In June 2006, retailers generated over 6 percent more turnover than in the same month of 2005. Retail prices in June were up by almost 1 percent on twelve months earlier. The growth in turnover was positively affected by a difference in the shopping day patterns between June 2006 and June 2005. After a first correction for this effect, turnover was about 5 percent higher than in June 2005.
Under the influence of the particularly high turnover by supermarkets in June, turnover in the food sector rose by almost 7 percent compared to June 2005. Food prices increased by 1 percent.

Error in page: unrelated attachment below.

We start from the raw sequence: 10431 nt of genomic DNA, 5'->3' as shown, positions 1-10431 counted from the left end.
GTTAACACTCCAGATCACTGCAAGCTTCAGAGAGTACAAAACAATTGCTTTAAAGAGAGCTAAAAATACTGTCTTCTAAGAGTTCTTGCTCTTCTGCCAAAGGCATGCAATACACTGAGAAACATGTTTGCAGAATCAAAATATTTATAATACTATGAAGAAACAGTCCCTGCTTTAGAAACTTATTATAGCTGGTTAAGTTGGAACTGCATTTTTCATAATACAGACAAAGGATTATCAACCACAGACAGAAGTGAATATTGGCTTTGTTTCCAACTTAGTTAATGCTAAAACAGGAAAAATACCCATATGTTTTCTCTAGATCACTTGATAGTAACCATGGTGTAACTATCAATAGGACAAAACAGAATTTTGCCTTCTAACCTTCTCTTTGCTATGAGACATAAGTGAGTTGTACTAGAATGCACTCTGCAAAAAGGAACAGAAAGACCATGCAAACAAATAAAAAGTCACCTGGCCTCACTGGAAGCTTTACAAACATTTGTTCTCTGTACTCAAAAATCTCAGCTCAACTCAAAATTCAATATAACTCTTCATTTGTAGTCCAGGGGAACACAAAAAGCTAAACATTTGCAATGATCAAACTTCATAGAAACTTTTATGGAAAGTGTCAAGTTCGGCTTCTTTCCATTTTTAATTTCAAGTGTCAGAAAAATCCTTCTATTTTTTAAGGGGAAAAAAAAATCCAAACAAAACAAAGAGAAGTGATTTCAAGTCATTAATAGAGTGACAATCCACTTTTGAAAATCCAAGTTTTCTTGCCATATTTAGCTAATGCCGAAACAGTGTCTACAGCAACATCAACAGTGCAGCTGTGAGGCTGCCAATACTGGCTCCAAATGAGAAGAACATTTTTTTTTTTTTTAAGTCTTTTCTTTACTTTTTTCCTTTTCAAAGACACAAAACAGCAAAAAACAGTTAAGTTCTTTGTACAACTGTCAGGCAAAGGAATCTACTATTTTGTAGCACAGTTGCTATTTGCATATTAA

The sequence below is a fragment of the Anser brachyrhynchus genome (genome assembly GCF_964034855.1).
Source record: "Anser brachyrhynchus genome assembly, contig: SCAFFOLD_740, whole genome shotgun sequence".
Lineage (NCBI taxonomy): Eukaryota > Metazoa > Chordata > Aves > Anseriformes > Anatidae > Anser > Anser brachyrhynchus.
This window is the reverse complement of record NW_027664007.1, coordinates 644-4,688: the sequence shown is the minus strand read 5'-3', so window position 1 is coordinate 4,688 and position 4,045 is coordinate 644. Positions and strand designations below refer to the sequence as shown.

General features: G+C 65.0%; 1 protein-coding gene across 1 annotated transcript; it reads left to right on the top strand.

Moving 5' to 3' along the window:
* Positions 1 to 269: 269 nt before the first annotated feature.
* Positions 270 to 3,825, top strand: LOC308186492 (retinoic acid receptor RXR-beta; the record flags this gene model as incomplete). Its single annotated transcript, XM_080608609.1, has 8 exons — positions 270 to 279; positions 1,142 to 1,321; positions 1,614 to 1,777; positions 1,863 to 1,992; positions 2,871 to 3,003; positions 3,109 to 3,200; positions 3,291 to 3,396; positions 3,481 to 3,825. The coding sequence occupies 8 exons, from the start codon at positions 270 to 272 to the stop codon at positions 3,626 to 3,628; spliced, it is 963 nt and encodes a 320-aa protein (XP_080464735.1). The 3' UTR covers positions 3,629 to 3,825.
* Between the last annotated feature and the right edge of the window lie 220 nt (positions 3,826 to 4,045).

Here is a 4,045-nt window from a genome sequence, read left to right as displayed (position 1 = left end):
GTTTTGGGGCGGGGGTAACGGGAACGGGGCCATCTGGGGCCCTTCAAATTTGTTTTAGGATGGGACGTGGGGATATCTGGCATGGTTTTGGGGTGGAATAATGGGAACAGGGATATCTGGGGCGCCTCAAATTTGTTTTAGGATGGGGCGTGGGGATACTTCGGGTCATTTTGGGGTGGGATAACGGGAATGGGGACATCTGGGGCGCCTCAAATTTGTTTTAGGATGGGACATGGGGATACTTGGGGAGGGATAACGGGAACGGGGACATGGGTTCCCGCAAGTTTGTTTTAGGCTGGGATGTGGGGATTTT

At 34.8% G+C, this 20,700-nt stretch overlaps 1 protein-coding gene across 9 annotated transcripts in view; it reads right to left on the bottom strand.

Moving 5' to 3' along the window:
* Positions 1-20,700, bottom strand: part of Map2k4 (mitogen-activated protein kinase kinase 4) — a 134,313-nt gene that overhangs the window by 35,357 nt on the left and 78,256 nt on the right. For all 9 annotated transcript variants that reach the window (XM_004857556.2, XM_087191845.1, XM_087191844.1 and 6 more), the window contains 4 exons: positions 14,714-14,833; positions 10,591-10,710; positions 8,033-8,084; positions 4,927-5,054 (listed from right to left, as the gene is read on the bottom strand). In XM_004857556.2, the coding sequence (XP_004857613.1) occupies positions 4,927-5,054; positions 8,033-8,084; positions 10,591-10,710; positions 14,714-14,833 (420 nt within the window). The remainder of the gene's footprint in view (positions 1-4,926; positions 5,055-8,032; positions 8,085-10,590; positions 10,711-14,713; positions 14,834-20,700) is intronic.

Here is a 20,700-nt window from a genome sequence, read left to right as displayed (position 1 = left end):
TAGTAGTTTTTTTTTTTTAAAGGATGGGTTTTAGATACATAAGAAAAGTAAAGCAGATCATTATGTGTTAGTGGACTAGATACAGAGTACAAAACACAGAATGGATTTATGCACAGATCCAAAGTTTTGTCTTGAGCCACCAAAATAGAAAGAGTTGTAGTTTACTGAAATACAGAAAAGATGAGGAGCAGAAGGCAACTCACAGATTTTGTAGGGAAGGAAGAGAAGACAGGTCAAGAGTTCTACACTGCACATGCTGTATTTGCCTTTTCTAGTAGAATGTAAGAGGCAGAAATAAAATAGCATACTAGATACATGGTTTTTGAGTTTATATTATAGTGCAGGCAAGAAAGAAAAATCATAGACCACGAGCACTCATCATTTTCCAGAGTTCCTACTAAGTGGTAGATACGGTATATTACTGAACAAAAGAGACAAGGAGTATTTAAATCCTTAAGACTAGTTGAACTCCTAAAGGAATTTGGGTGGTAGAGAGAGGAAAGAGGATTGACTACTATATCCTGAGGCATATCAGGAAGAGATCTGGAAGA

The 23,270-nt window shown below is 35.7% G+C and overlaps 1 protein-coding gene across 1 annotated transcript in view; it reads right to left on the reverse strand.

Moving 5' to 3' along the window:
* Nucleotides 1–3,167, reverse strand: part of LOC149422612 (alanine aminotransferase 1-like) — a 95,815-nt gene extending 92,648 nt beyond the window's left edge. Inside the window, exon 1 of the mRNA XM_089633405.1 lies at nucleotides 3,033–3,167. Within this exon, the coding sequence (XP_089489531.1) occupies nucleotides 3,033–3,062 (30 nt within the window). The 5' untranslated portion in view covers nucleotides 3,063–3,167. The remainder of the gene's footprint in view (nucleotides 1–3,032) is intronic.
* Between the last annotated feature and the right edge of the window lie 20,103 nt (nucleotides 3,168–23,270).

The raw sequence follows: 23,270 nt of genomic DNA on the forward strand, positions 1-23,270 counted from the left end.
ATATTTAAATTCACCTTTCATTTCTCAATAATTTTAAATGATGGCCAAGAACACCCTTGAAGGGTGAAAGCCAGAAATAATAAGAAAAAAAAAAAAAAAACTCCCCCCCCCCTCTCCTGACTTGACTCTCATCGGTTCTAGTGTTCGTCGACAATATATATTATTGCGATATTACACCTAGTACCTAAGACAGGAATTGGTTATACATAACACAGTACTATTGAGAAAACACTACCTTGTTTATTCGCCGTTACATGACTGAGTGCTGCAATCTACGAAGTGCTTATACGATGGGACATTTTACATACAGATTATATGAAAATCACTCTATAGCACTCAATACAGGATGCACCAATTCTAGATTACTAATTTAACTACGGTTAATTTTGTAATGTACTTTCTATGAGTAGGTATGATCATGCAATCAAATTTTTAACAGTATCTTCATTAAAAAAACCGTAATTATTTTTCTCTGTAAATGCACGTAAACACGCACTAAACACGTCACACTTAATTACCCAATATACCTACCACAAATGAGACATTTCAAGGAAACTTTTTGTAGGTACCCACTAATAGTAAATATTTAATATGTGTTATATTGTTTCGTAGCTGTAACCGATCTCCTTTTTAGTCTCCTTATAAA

Turnover in the non-food sector increased by over 6 percent. Prices of non-food products went up by just under 1 percent on June 2005. Furniture stores and retailers selling consumer electronics did particularly well in June, like in the preceding months.
In the first half of 2006, retail turnover increased by more than 6 percent compared to the same period in 2005. This signifies a strong recovery, after a three year period with declining sales. The non-food sector generated 8 percent more turnover in the first six months of 2006, while turnover in the food sector rose by 4 percent.
Volume changes in retail turnover are a first indication of volume changes in household consumption expenditure. About one third of total domestic consumption expenditure consists of goods purchased in retail stores.
Turnover in retail trade